Boasting a 258.58-acre campus, the University of Hawaii was established as the College of Agriculture and Mechanic Arts of the Territory of Hawaii in 1907. Manoa was selected as the location for the new school; however, a temporary campus was established at Young and Victoria streets until the Manoa campus lands could be secured. In 1911, the name of the school was officially changed to the College of Hawaii, and the following year, the college opened in Manoa. In 1920, the school attained university status.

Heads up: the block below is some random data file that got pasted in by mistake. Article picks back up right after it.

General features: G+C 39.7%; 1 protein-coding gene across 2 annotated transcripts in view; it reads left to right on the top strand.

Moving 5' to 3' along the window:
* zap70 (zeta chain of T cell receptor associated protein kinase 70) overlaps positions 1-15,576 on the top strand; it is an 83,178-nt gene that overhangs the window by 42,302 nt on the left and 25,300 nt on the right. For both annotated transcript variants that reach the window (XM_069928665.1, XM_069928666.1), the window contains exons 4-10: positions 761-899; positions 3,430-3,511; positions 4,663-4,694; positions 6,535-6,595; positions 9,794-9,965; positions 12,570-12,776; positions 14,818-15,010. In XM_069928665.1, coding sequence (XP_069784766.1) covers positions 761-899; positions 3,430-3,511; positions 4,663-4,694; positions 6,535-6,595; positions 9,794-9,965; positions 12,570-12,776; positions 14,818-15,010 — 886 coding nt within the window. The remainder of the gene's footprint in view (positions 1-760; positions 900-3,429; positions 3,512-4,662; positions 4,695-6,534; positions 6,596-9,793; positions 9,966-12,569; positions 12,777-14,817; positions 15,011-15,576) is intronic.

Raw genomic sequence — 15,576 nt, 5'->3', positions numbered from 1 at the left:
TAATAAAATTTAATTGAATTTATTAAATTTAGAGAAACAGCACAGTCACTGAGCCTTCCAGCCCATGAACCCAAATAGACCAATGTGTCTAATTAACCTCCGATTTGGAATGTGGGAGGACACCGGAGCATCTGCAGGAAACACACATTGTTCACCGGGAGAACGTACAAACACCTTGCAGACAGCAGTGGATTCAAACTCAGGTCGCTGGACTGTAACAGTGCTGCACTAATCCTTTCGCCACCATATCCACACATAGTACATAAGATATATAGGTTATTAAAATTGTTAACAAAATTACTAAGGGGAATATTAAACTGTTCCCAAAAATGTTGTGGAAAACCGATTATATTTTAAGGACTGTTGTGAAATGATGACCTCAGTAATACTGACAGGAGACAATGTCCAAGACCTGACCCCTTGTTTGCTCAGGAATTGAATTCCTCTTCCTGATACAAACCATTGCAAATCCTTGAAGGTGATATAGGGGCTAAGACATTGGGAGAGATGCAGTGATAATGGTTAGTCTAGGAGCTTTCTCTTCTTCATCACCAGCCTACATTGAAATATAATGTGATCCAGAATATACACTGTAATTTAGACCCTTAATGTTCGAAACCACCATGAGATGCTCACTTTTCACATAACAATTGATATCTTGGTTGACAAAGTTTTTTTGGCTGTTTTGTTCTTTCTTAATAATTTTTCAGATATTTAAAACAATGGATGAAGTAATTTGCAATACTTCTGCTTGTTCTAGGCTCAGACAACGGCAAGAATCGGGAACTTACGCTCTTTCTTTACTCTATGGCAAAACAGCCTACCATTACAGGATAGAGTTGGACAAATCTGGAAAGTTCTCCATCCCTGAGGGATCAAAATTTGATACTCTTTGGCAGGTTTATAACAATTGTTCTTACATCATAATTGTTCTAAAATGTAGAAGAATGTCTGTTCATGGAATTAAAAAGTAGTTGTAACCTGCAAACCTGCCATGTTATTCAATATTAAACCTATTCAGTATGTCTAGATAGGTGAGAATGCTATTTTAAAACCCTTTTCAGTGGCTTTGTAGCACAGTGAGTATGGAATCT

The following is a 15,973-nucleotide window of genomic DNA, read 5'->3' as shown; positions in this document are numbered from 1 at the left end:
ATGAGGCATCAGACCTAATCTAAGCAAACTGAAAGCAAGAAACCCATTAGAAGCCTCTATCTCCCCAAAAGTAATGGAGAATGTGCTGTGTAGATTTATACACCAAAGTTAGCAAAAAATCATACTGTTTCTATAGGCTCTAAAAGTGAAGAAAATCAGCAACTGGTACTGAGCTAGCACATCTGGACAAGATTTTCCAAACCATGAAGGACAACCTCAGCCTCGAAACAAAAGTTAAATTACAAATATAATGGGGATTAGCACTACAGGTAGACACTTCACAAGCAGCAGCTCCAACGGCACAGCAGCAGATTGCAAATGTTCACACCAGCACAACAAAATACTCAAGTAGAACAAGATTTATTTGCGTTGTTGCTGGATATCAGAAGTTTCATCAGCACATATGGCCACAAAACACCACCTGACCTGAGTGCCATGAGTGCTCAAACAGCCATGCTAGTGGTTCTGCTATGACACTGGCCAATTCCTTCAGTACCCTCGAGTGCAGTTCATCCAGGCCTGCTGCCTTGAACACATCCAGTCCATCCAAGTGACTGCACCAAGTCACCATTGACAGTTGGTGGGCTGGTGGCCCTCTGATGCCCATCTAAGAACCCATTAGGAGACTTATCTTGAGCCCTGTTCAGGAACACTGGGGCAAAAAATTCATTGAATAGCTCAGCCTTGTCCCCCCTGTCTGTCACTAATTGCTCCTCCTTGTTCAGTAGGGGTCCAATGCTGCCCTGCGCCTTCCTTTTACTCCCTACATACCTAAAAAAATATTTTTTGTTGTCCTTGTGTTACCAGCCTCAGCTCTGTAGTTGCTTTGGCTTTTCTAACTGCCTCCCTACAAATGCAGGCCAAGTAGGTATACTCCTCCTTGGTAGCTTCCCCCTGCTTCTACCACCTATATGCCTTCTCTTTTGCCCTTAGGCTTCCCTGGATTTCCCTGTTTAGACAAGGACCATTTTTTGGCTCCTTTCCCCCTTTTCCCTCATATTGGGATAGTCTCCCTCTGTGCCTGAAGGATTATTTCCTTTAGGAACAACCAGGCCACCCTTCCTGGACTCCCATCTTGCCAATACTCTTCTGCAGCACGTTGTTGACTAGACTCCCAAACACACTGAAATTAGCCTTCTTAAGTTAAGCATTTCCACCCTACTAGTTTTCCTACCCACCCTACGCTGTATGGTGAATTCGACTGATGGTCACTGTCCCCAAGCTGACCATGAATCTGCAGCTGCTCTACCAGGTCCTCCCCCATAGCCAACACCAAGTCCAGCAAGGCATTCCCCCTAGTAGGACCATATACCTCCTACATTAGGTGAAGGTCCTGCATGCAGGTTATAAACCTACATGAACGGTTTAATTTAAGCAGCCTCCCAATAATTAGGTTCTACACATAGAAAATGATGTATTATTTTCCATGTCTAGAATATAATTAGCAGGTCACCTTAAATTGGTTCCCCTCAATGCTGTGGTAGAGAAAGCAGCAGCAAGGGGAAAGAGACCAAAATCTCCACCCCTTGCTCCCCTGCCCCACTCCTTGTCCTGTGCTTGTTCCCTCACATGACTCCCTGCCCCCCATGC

Architecturally, the university grew as an eclectic hodgepodge of structures to accommodate growing needs. Some buildings, including two designed by such well-known architects as Edward Durell Stone (Biomedical Science Building, 1971) and Skidmore, Owings and Merrill (Holmes Hall, 1972), appear to reflect budgetary constraints.